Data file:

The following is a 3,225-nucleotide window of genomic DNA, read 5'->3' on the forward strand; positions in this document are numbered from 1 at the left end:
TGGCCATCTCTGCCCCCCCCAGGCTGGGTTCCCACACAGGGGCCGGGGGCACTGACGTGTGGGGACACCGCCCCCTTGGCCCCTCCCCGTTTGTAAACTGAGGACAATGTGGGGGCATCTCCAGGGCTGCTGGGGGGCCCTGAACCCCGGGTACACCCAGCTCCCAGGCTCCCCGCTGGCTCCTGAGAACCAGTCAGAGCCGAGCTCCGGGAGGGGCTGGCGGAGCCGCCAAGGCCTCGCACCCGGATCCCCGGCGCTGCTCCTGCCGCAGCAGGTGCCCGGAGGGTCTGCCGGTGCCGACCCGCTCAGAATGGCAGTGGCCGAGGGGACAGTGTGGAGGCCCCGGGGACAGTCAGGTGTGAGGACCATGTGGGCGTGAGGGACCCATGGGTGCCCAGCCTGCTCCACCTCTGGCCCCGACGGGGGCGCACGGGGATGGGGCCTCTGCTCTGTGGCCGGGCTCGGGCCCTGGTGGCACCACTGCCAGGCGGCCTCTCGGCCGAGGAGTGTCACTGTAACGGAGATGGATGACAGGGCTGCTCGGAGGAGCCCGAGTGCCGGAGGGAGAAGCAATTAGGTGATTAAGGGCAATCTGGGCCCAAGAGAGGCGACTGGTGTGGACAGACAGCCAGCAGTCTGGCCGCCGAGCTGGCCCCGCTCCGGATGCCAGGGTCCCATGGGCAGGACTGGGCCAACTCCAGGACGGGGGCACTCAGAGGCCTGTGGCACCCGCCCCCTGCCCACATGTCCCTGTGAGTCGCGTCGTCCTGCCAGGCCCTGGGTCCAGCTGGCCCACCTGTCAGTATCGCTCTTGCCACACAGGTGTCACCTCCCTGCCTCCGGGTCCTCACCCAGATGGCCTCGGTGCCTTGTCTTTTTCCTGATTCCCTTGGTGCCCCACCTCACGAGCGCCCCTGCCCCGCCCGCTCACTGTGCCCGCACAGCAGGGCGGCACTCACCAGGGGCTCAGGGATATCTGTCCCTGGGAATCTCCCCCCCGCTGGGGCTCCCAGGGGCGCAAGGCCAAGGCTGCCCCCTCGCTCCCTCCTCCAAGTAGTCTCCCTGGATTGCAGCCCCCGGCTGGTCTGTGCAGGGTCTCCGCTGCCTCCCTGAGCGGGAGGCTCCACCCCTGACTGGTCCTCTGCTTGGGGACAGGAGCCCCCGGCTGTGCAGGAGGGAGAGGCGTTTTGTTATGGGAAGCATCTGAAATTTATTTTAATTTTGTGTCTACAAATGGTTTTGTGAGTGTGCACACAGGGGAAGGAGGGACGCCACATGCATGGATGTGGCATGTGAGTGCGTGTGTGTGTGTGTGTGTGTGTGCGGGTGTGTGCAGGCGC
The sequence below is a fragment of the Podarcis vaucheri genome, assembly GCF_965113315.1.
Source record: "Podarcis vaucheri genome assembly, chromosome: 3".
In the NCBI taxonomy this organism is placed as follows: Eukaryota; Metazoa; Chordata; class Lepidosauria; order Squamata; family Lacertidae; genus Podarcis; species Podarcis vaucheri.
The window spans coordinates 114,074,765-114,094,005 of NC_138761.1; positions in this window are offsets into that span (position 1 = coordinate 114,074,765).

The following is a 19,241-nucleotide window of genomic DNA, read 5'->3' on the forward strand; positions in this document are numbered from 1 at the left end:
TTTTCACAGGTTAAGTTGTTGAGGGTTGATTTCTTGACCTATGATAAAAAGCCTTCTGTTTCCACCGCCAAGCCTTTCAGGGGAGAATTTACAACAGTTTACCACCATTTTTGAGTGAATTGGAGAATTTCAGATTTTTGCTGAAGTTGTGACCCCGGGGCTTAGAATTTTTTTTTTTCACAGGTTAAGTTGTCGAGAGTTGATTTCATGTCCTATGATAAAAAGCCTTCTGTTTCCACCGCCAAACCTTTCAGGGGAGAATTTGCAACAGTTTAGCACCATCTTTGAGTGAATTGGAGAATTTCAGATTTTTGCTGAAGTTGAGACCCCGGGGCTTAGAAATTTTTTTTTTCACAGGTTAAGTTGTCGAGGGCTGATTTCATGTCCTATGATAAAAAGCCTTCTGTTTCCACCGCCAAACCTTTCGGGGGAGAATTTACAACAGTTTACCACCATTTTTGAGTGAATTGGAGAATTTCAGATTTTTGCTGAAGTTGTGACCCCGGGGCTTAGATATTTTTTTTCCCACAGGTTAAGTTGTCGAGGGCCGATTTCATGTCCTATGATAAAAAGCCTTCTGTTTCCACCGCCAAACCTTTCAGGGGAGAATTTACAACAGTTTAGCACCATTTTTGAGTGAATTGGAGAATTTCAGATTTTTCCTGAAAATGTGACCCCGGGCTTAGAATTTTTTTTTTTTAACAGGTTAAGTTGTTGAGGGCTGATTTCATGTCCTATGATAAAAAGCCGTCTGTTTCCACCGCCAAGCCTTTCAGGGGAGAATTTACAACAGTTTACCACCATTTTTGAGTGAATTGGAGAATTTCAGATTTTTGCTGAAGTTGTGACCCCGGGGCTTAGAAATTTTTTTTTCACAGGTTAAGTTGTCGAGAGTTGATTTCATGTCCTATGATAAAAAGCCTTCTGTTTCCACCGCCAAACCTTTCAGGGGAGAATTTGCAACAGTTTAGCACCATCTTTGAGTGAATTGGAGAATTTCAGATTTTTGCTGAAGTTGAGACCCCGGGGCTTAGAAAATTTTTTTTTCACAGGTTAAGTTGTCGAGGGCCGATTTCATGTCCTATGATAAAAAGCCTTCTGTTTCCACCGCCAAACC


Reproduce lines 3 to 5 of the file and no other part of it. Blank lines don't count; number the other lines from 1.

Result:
The sequence below is a fragment of the Podarcis vaucheri genome, assembly GCF_965113315.1.
Source record: "Podarcis vaucheri genome assembly, chromosome: 3".
In the NCBI taxonomy this organism is placed as follows: Eukaryota; Metazoa; Chordata; class Lepidosauria; order Squamata; family Lacertidae; genus Podarcis; species Podarcis vaucheri.